The tubes 20, 21, 22 are preferably made of a lightweight, substantially rigid, impact resistant material, such as polyvinyl chloride (“PVC”) or other similar thermoplastic resin. Alternative materials such as steel or aluminum may be used in place of plastic. To minimize manufacturing expense, the tubes 20, 21, 22 are preferably made from readily available cylindrical PVC pipe, such as that used for water piping in residential lawn sprinkler systems.

Since each tube 20, 21, 22 is preferably substantially structurally identical to the other two tubes 20, 21, 22 only the details of the port support tube 20 are described in detail here. Any functional differences between the tubes 20, 21, 22 are subsequently described.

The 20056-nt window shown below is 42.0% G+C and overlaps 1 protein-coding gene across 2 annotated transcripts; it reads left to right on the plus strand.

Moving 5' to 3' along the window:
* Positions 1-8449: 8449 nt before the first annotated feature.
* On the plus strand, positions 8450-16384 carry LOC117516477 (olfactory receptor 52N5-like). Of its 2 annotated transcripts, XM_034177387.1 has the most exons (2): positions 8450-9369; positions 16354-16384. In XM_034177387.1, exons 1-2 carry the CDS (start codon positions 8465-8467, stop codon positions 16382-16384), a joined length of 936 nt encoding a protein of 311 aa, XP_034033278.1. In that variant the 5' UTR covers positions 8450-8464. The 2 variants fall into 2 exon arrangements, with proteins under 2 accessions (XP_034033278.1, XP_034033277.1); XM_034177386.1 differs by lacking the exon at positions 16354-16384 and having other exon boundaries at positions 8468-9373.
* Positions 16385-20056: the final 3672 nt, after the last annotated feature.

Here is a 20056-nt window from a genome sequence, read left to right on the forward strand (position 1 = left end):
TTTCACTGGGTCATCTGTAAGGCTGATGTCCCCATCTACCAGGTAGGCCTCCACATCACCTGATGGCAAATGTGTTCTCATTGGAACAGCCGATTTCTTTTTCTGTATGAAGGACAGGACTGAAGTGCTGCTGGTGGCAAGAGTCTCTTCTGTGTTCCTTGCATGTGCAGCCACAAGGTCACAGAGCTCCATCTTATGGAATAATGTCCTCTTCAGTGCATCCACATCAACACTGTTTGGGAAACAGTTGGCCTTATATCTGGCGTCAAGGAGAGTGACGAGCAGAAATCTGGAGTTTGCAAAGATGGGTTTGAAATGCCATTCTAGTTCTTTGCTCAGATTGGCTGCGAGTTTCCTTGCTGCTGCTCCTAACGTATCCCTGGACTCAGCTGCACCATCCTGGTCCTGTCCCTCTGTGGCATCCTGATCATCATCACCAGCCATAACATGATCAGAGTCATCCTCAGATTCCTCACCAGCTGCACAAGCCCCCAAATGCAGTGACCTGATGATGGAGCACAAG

The port support tube 20 has an exterior cylindrical surface 26 which extends from a first end 24 of the port tube 20 to a second end 25 of the port tube 20. The port tube 20 is hollow having an interior cylindrical surface 29 extending from the first end 24 to the second end 25. The interior cylindrical surface 29 is circumferentially parallel with the exterior cylindrical surface 26 of the port tube 20. The exterior cylindrical surface 26 and the interior cylindrical surface 29 in combination with the first end 24 and the second end 25 form a cylinder wall of the port tube 20. The thickness of the cylinder wall is defined by the radial distance between the interior cylindrical surface 29 and the exterior cylindrical surface 26.